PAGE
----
It’s this aspect, perhaps, which would point the way to the next stage of Cronenberg’s career. As well as a maker of confrontational, often controversial movies, he’s also an excellent director of actors, and The Brood is perhaps the first film where this truly comes to the fore. Horrifying though its birthing sequence is, it’s the image of Eggar’s blood-spattered face, eyes wide, shrieking, “You’re lying, you’re lying, you’re lying” over and over again that is The Brood’s most compelling.
Some criticised The Brood for being reactionary and perhaps even anti-feminist. For Cronenberg, the film symbolised the upheaval of divorce, and it’s likely that he exorcised much of his anger and frustration in this film. “The Brood got to the real nightmare, horrific, unbelievable inner life of that situation,” the director later said. “I’m not being facetious when I say it’s more realistic, even more naturalistic, than Kramer. I felt that bad. That’s why it had to be made then; it wanted to be made full blast.”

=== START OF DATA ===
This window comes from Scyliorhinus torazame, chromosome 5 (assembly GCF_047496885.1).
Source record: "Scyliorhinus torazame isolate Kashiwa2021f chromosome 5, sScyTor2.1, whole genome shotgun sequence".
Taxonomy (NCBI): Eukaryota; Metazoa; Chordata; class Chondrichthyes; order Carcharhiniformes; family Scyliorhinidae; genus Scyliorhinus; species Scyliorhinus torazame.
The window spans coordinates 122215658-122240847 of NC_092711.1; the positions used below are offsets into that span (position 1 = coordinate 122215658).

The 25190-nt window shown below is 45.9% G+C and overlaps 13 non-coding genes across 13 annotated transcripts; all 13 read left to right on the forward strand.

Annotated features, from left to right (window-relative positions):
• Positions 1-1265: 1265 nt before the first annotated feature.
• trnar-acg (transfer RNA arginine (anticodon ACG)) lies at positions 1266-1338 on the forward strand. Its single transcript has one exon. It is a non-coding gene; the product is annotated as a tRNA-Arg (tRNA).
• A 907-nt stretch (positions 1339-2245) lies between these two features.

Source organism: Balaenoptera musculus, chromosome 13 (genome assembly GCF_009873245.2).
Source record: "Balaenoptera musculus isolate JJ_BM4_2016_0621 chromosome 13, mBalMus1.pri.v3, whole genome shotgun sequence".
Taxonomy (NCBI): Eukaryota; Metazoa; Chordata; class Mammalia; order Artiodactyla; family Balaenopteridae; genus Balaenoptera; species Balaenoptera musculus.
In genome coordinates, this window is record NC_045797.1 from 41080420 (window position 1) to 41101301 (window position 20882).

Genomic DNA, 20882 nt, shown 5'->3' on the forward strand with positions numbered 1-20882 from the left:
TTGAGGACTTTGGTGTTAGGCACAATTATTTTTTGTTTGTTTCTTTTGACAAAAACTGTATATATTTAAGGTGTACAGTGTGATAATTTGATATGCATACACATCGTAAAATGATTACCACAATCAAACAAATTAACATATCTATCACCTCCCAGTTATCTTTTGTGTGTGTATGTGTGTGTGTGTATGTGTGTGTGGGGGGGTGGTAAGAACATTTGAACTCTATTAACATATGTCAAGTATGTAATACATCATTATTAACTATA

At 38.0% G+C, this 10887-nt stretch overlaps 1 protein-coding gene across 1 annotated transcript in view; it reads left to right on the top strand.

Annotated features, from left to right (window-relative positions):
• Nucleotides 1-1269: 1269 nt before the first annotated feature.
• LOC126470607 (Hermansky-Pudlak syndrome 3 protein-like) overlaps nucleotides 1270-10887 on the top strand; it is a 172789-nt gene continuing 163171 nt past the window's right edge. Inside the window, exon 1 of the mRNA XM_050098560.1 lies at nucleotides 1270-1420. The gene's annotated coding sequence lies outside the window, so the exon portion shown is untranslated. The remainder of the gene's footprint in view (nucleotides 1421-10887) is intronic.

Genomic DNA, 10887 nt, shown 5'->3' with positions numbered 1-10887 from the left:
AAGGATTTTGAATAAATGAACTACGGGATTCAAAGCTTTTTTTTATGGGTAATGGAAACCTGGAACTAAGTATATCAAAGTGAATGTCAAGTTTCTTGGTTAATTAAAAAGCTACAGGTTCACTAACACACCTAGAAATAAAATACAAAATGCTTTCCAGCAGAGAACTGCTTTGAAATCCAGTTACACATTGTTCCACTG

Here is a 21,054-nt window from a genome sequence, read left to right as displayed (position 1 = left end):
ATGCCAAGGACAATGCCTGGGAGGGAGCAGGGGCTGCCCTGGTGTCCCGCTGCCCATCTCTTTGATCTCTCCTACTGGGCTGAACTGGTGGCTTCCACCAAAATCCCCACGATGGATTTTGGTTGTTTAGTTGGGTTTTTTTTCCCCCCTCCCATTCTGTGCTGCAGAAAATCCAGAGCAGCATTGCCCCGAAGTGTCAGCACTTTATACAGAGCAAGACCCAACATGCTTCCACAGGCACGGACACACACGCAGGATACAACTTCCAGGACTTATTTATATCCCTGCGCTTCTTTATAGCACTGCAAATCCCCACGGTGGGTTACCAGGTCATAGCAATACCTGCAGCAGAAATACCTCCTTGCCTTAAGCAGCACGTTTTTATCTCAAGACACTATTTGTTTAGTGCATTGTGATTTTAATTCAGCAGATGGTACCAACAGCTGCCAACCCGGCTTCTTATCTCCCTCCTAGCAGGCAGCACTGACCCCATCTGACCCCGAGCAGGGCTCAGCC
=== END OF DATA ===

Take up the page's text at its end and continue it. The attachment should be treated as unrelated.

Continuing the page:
“Full blast” is an appropriate term for The Brood, a film that prowls patiently before it finally pounces. The 1970s was the decade when the monsters of sci-fi and horror cinema came home to roost, and although there are certain aspects of The Brood which look dated all these years later, its moments of body horror have lost little of their potency.
Follow our Twitter feed for faster news and bad jokes right here. And be our Facebook chum here.